As a way of increasing transparency, a contractor has the right to request the subcontractor’s payroll records. Within 15 days of a contractor’s request, the subcontractor and any other subcontractors hired under contract must provide the contractor with payroll records. These payroll records must contain all lawfully required information for all workers providing labor on the project. The payroll records must also contain sufficient information to put the contractor or subcontractor on notice of such payment of wages, and fringe benefit contributions to a third party on the workers’ behalf.
A subcontractor may only mark or redact these payroll records to prevent the disclosure of an employee’s Social Security number.
A contractor may also request from any subcontractor performing work within the scope of the contract the following additional information:
- The names of all employees and independent contractors of the subcontractor on the project, including the names of all those designated as independent contractors and, when applicable, the name of the contractor’s subcontractor with whom the subcontractor is under contract;
- The anticipated contract start date;
- The scheduled duration of work;
- When applicable, local unions with which such subcontractor is a signatory contractor; and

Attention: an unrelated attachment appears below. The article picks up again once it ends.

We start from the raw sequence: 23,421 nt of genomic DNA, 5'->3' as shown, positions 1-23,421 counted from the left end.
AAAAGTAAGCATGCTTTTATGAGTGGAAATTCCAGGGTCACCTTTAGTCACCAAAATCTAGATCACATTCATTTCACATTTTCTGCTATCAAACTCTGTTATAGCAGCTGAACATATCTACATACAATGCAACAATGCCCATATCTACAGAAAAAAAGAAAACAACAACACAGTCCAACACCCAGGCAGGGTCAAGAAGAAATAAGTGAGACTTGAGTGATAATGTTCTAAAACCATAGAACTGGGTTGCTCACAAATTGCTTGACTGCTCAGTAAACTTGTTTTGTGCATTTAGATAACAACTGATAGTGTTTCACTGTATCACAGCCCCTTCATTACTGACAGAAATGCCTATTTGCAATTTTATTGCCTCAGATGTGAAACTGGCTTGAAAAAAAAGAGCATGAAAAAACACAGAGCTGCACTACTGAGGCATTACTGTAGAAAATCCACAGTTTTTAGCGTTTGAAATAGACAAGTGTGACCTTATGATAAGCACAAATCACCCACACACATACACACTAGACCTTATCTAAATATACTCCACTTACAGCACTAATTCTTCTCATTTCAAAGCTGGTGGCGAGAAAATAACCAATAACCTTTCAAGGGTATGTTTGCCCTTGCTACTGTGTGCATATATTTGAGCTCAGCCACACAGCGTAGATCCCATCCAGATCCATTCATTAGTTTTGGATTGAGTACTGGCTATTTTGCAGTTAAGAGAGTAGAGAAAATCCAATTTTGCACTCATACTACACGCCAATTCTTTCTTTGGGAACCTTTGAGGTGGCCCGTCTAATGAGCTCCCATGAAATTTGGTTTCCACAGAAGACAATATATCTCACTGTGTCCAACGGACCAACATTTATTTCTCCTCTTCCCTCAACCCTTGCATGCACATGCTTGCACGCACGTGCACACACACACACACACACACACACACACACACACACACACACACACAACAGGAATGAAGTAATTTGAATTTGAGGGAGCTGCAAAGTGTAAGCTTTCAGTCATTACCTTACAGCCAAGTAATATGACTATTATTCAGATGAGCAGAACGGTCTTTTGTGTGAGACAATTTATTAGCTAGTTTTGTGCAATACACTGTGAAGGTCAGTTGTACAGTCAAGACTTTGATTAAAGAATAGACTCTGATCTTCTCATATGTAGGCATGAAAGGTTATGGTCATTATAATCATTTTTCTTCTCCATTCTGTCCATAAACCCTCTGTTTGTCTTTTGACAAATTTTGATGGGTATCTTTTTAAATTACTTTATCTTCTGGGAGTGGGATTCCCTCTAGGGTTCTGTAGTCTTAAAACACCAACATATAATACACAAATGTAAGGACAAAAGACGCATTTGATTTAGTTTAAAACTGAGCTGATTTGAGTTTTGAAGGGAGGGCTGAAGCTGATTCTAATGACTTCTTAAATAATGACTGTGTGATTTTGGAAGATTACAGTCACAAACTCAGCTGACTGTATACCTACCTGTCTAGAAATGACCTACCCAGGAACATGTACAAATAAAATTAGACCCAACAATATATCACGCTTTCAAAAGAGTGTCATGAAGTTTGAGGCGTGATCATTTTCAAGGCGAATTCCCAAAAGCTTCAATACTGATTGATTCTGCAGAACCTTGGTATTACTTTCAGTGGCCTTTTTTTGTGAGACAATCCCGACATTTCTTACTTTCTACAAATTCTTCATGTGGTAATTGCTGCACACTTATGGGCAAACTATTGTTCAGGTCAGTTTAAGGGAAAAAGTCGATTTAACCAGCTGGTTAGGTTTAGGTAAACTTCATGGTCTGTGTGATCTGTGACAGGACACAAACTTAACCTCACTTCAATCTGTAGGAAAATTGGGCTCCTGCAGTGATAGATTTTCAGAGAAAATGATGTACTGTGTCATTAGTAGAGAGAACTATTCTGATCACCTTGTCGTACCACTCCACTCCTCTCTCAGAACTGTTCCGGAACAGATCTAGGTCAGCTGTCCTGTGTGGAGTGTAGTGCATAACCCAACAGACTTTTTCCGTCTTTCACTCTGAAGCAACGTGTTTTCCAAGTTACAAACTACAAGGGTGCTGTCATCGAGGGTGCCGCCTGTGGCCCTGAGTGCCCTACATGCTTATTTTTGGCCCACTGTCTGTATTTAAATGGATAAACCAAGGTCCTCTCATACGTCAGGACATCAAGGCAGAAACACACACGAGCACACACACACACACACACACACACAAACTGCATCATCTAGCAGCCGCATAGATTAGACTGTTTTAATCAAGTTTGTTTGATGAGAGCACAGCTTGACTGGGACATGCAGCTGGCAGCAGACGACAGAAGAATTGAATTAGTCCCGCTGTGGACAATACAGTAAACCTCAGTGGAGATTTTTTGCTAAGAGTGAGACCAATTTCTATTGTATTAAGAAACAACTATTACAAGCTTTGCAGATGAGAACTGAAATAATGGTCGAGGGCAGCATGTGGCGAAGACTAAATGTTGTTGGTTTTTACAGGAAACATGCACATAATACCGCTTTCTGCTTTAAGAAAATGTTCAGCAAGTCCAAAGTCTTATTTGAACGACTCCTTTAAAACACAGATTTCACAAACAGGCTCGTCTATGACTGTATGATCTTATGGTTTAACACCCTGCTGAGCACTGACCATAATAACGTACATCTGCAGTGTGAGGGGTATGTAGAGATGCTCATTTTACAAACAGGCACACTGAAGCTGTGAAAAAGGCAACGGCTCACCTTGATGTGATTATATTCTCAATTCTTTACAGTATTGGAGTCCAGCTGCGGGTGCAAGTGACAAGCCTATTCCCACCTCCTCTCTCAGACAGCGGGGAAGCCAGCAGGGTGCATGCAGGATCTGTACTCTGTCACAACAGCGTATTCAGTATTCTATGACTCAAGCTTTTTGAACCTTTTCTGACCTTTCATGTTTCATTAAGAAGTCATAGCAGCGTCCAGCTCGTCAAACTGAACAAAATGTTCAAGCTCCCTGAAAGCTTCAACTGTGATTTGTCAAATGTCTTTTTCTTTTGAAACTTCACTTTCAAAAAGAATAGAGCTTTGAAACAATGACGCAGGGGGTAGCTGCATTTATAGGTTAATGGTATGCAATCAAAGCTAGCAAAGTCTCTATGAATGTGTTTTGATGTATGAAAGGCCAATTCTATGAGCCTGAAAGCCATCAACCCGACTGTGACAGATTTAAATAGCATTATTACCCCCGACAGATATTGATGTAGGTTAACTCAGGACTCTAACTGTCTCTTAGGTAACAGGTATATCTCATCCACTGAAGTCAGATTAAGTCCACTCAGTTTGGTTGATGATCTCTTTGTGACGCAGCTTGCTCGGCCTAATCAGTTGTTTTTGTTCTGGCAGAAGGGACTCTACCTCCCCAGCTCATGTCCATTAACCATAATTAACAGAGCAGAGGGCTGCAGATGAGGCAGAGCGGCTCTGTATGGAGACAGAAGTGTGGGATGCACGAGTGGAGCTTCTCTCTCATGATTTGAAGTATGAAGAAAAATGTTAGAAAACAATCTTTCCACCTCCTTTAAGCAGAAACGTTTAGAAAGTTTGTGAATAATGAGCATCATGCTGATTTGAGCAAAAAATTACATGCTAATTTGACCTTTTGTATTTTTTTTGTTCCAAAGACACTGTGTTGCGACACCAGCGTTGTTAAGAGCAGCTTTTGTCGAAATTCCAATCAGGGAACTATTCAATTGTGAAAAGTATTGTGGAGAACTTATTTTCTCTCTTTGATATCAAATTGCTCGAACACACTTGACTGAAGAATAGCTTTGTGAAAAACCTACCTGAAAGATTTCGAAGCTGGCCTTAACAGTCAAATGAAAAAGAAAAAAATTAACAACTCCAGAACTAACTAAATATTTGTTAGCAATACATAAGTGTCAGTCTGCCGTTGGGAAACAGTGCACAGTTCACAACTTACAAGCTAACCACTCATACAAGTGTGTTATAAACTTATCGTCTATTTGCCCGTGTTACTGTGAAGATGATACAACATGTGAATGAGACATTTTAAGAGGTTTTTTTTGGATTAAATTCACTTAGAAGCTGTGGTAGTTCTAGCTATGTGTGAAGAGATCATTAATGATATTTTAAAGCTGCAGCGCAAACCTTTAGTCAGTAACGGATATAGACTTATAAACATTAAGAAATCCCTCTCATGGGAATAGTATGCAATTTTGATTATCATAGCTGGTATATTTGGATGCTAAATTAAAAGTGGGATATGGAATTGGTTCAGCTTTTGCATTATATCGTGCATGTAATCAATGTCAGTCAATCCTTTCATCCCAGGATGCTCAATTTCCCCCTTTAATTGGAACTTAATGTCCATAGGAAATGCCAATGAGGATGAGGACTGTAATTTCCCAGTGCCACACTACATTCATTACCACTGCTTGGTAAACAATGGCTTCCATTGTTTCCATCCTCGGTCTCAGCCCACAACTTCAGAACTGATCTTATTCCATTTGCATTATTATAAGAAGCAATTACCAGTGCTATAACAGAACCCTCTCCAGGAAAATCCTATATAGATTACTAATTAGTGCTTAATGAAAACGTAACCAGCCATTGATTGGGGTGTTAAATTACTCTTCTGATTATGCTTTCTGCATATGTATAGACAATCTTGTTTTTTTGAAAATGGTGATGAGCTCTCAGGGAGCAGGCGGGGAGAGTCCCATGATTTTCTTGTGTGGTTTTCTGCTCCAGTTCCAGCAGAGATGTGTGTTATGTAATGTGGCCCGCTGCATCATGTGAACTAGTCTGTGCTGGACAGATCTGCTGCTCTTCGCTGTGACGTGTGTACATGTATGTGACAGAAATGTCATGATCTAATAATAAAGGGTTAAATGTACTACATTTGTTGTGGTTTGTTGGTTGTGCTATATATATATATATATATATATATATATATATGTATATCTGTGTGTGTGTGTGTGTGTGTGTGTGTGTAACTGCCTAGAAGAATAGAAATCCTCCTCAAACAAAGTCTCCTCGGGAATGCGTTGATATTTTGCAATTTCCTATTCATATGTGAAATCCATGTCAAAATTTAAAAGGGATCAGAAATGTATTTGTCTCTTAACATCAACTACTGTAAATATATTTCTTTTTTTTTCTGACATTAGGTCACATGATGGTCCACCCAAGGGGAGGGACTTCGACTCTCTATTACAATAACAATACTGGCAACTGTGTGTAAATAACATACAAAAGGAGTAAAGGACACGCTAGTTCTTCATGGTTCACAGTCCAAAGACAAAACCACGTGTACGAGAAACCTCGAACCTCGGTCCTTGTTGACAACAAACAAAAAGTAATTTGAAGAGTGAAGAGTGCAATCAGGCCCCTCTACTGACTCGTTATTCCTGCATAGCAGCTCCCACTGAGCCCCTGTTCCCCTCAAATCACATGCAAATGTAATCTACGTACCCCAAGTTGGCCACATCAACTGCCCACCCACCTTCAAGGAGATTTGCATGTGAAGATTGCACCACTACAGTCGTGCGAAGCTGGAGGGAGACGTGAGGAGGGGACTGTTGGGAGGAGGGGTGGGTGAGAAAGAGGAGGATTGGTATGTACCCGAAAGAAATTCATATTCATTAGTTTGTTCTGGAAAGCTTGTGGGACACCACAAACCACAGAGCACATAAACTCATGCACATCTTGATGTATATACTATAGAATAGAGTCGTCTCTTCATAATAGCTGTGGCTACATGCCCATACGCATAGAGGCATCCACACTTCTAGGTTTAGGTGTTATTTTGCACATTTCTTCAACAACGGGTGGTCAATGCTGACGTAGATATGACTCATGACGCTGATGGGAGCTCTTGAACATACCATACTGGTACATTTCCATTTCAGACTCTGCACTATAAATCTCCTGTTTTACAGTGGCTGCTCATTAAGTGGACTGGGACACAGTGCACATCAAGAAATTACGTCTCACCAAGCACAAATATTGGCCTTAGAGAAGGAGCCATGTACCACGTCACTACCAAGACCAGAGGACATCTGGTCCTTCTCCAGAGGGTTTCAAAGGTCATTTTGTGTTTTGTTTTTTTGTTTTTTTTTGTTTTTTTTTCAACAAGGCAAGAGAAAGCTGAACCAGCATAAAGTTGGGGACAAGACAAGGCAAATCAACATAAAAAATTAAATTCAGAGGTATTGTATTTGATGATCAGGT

- The name and telephone number of a contact for the subcontractor.
Despite the passing of a strict 2019 wage theft law, the authors of this new law believed that wage theft in the construction industry remained an issue, affecting approximately 23 percent of construction workers. Starting August 1, 2023, contractors must be cognizant of the pay practices of their subcontractors, should use their right to request and monitor their subcontractors’ pay records, and be careful about who they do business with on projects. Otherwise, Minnesota contractors could find themselves footing the bill for paying their sub’s employees.
- General Contractors Beware: New Wage Protections for Minnesota Construction Employees
- Supreme Court Significantly Contracts Scope of Clean Water Act Jurisdiction Over Wetlands
- The Rise in Audited Construction Projects: What You Need to Know
- Construction Manager at Risk Project Delivery Method Now Permitted for Iowa Public Projects
- Iowa Supreme Court Issues Opinion RE: Subcontractor Preliminary Notices
- NDAs: What to Consider Before Signing on the Dotted Line
- Where Will It Rain? Project Opportunities Created by the 2021 Infrastructure Investment and Jobs Act
- Check Yourself, Before You Wreck Your Claim
- Breaking the Covenants? A Way to Restrict Lakeshore Development
- Would You Like the Implied Warranty? A Look at Disclaimers of the Home Construction Warranties
- EventOctober 24 & 26, 2023Fredrikson's 39th Annual Employment & Labor Law Seminar
- EventUnderstanding and Complying with New U.S. Requirements When Doing Business in China
- EventHealth Law Webinar—HIPAA and Health Privacy FAQ Session
- EventHealthcare Immigration Prescriptions – Immigration Strategies for Physicians and Allied Health Staff in both Clinical and Academic Healthcare Practices